If you want to check out the safety of the conditioner you are using, you can look it up at the Skin Deep cosmetics safety database. You can also search for low-toxicity conditioners. When I tried to do that, I found stuff that looked really benign, but cost $20 a bottle, plus shipping, and I wouldn't be doing anything to avoid buying bottles and shipping water around the planet.
So I looked for conditioner or hair gel recipes on the web. There are some out there, but a lot of them use the same chemicals that I'd prefer to avoid. There was one that worked great -- boiling flax seeds in water to make an amazing gel --but the result goes bad in less than a week and ends up smelling like rotten eggs. It's worth considering doing that and keeping it in the fridge to prevent spoilage, but I wanted to see if I could make something more convenient.
It turns out that this formula also has something of the same problem--it spoils eventually if it's not refrigerated--so unless you want to add preservatives, you need to make small batches, or keep most of it in the fridge. But it works well--as you see in the comments, some people swear by this formula.
Several comments also suggested aloe vera juice. You can buy that in a bottle or grow your own. That's also likely to have the problem of needing preservatives to last without refrigeration, but it seems to do a little better in my limited experimentation as far as keeping at room temperature.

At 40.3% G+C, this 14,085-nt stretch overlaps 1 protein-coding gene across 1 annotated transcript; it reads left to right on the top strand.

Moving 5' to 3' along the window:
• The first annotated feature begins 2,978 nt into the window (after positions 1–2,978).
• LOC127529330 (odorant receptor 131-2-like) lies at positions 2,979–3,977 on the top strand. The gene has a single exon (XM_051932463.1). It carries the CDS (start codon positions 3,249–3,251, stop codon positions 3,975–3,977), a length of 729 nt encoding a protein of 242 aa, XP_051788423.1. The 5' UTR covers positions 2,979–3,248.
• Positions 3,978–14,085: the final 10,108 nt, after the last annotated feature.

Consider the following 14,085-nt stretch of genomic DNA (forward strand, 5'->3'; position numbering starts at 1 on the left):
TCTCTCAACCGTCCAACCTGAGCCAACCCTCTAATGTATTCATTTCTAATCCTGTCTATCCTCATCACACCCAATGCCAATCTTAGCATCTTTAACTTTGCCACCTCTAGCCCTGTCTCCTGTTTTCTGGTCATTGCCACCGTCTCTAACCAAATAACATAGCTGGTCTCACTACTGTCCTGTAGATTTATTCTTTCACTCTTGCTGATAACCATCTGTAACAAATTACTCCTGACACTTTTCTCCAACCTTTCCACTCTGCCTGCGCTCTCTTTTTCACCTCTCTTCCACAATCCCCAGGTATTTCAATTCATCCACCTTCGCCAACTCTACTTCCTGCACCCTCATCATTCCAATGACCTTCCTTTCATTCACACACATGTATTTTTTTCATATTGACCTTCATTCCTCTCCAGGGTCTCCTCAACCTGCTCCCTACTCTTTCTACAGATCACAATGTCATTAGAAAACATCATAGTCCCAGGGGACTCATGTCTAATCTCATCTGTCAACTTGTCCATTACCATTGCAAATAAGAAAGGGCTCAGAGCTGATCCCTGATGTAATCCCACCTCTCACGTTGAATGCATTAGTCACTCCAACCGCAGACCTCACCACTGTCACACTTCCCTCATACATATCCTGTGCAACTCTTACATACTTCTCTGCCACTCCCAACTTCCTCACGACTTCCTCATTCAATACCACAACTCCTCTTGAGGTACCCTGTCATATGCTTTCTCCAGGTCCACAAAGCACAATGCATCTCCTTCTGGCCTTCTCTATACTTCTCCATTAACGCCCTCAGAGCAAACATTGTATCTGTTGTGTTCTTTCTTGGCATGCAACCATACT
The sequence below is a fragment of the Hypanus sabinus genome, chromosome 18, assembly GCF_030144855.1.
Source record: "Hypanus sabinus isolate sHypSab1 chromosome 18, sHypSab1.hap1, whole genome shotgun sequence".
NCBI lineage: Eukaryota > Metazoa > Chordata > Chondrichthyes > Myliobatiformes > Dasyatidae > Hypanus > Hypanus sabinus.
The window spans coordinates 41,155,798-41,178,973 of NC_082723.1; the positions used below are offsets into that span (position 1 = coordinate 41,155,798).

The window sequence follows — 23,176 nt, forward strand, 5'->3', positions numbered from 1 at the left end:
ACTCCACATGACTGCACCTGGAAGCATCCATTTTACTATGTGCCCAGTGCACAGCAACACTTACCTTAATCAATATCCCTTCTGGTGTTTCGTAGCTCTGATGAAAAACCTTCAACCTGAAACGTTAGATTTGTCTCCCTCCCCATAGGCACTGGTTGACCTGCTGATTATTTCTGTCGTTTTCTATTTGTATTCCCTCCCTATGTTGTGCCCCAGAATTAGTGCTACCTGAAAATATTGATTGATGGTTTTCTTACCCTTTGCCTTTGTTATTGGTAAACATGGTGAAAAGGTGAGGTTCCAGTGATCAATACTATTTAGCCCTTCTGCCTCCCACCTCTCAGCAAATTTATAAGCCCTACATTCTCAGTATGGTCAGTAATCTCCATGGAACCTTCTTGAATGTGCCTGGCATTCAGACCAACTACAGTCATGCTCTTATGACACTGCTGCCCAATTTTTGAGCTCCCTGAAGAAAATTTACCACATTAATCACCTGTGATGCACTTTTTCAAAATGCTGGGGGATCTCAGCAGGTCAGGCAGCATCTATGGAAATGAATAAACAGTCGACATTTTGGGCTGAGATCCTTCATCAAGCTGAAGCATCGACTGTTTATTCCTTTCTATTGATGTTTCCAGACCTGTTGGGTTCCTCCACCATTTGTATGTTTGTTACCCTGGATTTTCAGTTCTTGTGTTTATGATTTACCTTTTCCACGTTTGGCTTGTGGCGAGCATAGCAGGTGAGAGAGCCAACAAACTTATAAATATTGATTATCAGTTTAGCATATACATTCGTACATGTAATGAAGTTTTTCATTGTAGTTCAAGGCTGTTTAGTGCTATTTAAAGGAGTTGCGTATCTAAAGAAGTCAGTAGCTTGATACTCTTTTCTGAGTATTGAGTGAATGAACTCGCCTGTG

Step 1: Obtain the ingredients
2/3 cup water.
xanthan gum and guar gum: 1/4 tsp each for gel; 1/8 tsp each for conditioner
1 tsp canola oil
I got the xanthan gum and guar gum from the bulk section of my local coop grocery store. They get it from frontier ; you can use their store locator to find a local source. You can also order direct from Frontier (both gums are in the cooking and baking ingredients section ), but you'll need to buy a 1-lb bag which is probably a lifetime supply for your entire neighborhood. You can order smaller quantities from Organic Creations , one of the few sources of soapmaking supplies that has mostly nontoxic stuff. Update: here's a source of really cheap guar gum but you need so little of it that a local bulk bin is the best option if that's available to you.
You don't really need both--they serve the same function (thickening, emulsifiying, lubricating), but they are supposed to work best in combination. If you want a vegan option, you might want to go with guar gum only. Xanthan gum is sometimes (particularly in the US) made from whey. I personally feel OK about utilizing whey which would otherwise likely go to waste, but if you want to be sure to have nothing animal based, you can simply go with guar gum, which is plant-based.
I don't have any scents in this--I prefer it that way--but you can add whatever scent you like. Experimenting with different scents can be fun. Soapmaking supply places have lots of wonderful scents available.